“Naming the school for Jim Knight is a tremendous honor, and reflective of the great work our professors and students do each day,” said Van King, dean of the School of Communication. Read more about the School of Communication.

As part of their community service, Queens students could, for example, become literacy volunteers at libraries, teaching digital skills to seniors or leading workshops for parents on age-appropriate uses for social media.

“Knight already is a strong supporter of libraries in Charlotte, and that kind of connection would be welcome,” said Susan Patterson, the foundation’s program director in the city.

The Knight Commission report called for new thinking and aggressive action to improve the flow of news and information in America’s communities. Digital and media literacy, the commission said, should be built into education at all levels, from kindergarten through college and on into adult education programs.

About the John S. and James L. Knight Foundation

The John S. and James L. Knight Foundation advances journalism in the digital age and invests in the vitality of communities where the Knight brothers owned newspapers. Knight Foundation focuses on projects that promote informed and engaged communities and lead to transformational change. For more, visit

This Press Release has everything it needs to have to meet the criteria for being newsworthy, and it also has the essentials of a press release. It is very consise and to the point and I believe that the media will take this news and go far with it. This is also an example of how PR has grown so fast and how the internet can be used to release news. Queens did not have to call the newspaper to rely on them as their only way to relay the message.

Doctor McArthur did a great job in relaying the correct and prompt message the school would want him to, which is also important. This is another fact that I noticed. There were many people at the interview to back McArthur up in order to allow the story to be conveyed correctly.

As Dr. McArthur did in his interview, he was short and simple while also trying to get his point across about something new. He was talking for the ear. He did not write his answers out before the questions were asked; however, they were talked about. I am sure that he thought about answers in his head to give, and made sure that they would come across clear, and concise the first time. When you are listening, and not reading, you only have one chance to understand.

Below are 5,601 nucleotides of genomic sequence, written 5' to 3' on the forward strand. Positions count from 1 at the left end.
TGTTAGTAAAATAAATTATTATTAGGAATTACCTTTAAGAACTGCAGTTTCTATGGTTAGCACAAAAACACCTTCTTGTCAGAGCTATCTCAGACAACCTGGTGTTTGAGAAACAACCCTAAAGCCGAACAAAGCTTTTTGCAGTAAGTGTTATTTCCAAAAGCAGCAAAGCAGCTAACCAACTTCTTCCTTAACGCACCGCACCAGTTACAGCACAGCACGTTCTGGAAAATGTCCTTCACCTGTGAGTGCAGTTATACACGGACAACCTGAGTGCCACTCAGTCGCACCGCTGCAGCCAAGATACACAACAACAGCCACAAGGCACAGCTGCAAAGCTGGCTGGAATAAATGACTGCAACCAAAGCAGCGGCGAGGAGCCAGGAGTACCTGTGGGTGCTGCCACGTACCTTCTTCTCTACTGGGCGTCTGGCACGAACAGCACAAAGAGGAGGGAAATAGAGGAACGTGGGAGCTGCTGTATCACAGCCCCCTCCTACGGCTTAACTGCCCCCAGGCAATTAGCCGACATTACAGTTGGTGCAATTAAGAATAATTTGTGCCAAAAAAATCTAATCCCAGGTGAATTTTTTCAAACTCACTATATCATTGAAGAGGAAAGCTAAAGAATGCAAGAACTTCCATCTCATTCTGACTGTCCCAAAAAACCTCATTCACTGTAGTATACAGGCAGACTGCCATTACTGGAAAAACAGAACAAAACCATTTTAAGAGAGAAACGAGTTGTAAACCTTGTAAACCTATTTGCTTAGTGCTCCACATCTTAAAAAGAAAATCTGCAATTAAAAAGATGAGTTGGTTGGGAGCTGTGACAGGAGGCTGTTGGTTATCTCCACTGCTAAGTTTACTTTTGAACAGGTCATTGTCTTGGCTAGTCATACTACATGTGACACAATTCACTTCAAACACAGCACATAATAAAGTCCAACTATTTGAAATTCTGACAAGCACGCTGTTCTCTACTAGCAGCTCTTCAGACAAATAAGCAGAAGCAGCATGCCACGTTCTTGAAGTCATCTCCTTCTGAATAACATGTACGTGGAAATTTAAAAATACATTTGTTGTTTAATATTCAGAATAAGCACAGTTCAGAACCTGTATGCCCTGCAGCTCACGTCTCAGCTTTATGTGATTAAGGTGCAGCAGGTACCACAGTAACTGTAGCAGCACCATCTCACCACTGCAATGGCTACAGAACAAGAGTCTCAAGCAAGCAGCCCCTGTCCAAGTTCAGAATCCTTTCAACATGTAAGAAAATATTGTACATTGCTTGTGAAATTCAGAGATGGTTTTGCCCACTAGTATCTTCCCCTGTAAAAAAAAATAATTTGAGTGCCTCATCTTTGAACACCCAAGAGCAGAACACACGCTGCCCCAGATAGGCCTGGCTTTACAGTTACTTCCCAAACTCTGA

4 Responses to “Connection 1. Dr.McArthur’s Jargon. Digital Media Literacy”

  1. JAMcArthur September 18, 2010 at 7:50 pm #

    Brittany, Thanks for your remarks on the PR event that played out in our classroom. I thought the experience and our class discussion following the event were excellent and I’m glad that you were able to learn about media relations through this live demonstration. Did you get to see our class on the news Monday night?

    • brittanyp130 September 20, 2010 at 5:41 pm #

      I did not get to see it on the news, but my coach said she saw it. She asked Chelsea if she was in a digital class because she saw her the night before.


  1. Mixing Reporters and Students: A lesson in media relations « JAMcArthur - September 18, 2010

    […] that media of all kinds can craft and shape their content. One student used the experience to write a reflection about the […]

  2. Mixing Reporters and Students: A “Live” lesson in media relations « JAMcArthur - September 18, 2010

    […] that media of all kinds can craft and shape their content. One student used the experience to write a reflection about the […]

Leave a Reply

Fill in your details below or click an icon to log in: Logo

You are commenting using your account. Log Out /  Change )

Google+ photo

You are commenting using your Google+ account. Log Out /  Change )

Twitter picture

You are commenting using your Twitter account. Log Out /  Change )

Facebook photo

You are commenting using your Facebook account. Log Out /  Change )


Connecting to %s

%d bloggers like this: